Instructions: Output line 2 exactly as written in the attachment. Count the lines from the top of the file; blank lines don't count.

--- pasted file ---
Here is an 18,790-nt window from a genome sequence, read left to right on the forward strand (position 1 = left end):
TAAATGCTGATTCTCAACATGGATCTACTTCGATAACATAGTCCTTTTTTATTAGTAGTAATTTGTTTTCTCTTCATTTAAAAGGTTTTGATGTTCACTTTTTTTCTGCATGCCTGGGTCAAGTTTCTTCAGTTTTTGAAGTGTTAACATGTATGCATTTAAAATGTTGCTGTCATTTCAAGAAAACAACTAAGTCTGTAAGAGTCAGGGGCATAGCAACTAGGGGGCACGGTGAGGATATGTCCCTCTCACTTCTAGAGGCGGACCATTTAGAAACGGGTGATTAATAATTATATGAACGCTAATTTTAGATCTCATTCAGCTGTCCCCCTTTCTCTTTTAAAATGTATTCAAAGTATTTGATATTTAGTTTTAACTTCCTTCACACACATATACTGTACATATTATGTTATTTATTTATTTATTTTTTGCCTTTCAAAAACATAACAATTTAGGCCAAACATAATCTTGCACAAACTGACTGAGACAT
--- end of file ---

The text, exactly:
TAAATGCTGATTCTCAACATGGATCTACTTCGATAACATAGTCCTTTTTTATTAGTAGTAATTTGTTTTCTCTTCATTTAAAAGGTTTTGATGTTCACTTTTTTTCTGCATGCCTGGGTCAAGTTTCTTCAGTTTTTGAAGTGTTAACATGTATGCATTTAAAATGTTGCTGTCATTTCAAGAAAACAACTAAGTCTGTAAGAGTCAGGGGCATAGCAACTAGGGGGCACGGTGAGGATATGTCCCTCTCACTTCTAGAGGCGGACCATTTAGAAACGGGTGATTAATAATTATATGAACGCTAATTTTAGATCTCATTCAGCTGTCCCCCTTTCTCTTTTAAAATGTATTCAAAGTATTTGATATTTAGTTTTAACTTCCTTCACACACATATACTGTACATATTATGTTATTTATTTATTTATTTTTTGCCTTTCAAAAACATAACAATTTAGGCCAAACATAATCTTGCACAAACTGACTGAGACAT